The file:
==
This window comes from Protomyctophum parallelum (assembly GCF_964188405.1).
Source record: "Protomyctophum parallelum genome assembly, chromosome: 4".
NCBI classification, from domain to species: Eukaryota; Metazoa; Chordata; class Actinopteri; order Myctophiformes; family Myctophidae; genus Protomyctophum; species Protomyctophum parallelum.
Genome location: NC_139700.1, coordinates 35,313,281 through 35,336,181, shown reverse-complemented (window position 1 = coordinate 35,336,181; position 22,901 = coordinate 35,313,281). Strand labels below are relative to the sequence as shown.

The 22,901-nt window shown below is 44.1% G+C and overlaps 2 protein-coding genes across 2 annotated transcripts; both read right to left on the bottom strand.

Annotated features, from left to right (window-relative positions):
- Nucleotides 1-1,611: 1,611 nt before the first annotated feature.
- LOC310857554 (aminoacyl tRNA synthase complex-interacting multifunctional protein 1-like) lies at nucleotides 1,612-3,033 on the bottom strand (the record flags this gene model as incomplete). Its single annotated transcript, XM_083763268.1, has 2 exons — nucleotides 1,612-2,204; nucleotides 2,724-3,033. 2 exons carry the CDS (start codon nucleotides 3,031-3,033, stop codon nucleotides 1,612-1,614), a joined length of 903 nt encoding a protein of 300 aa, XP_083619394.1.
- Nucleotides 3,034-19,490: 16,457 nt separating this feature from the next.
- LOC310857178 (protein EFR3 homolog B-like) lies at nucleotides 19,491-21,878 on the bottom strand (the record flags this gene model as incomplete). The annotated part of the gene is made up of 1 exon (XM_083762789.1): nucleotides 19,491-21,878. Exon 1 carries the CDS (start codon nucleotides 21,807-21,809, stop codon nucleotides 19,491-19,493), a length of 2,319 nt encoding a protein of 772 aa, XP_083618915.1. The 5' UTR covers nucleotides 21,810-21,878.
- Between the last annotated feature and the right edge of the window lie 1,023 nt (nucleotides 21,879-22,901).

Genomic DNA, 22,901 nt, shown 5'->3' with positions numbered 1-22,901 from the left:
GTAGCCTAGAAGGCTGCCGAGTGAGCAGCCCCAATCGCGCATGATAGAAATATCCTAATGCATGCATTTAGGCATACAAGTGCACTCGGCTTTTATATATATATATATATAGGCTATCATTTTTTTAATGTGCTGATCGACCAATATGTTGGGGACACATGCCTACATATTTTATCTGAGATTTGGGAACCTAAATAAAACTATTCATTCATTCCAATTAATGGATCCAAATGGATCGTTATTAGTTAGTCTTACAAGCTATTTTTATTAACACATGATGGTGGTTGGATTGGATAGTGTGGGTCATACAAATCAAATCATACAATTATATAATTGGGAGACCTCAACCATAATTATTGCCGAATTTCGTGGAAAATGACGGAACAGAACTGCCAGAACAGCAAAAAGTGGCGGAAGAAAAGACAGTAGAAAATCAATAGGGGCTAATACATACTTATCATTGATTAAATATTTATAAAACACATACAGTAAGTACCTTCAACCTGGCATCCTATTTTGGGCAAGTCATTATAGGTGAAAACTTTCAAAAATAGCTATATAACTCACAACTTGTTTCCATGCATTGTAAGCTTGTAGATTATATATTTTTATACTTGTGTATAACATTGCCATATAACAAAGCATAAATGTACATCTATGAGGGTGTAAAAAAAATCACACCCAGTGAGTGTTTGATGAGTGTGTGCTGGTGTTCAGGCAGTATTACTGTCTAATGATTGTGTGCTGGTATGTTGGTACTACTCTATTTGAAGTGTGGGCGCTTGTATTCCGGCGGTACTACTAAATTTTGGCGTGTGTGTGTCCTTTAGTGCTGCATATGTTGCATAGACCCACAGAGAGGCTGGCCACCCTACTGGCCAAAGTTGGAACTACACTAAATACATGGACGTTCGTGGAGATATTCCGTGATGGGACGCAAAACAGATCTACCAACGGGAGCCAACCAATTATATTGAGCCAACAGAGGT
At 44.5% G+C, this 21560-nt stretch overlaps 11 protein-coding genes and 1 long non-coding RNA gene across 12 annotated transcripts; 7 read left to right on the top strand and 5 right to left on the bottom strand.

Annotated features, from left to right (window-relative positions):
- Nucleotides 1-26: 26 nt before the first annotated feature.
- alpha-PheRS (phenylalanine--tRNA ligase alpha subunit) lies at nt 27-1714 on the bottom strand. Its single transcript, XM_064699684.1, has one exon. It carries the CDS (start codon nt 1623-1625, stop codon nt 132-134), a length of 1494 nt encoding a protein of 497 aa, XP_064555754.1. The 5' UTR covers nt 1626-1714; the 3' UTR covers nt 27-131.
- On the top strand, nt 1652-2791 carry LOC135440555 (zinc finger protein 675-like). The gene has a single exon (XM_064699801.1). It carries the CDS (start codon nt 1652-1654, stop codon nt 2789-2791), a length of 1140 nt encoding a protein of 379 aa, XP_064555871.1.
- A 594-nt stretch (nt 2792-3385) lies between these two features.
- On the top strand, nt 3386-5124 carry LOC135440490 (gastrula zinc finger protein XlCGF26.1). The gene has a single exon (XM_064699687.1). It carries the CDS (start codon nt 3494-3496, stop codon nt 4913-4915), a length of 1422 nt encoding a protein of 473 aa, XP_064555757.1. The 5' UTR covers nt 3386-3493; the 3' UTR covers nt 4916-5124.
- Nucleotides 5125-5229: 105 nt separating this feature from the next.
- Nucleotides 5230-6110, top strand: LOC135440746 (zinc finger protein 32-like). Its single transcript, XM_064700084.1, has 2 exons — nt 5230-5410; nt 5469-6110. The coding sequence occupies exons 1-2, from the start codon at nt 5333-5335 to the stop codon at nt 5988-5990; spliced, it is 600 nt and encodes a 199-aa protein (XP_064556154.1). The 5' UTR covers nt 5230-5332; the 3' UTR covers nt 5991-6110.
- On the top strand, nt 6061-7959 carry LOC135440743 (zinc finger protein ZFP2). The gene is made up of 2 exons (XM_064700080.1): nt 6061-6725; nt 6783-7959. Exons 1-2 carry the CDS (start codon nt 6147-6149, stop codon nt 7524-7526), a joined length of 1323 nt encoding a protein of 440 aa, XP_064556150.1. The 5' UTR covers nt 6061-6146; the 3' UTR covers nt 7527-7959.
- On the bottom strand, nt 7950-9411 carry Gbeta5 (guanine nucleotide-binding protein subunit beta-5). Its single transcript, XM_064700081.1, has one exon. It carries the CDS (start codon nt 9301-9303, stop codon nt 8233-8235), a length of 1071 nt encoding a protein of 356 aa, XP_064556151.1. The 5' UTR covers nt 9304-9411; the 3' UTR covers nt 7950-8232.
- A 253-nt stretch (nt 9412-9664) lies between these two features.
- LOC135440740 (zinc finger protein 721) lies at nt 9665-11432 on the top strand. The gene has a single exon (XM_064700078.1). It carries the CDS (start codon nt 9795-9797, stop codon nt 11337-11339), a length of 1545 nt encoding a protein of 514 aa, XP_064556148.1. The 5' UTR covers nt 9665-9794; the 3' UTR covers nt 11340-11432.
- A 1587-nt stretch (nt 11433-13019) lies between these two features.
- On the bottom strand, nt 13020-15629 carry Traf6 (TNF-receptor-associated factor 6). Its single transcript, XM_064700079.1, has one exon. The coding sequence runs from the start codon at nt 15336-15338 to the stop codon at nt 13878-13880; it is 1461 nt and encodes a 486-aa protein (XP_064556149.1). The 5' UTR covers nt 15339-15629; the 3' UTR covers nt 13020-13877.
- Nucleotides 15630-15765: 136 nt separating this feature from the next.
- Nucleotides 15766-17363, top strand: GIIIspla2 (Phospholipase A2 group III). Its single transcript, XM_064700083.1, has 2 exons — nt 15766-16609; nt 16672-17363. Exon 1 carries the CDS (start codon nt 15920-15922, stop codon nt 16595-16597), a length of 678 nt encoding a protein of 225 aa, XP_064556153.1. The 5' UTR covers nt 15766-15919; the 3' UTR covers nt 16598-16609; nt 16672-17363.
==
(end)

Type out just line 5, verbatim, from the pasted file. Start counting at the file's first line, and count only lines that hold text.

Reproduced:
The 22,901-nt window shown below is 44.1% G+C and overlaps 2 protein-coding genes across 2 annotated transcripts; both read right to left on the bottom strand.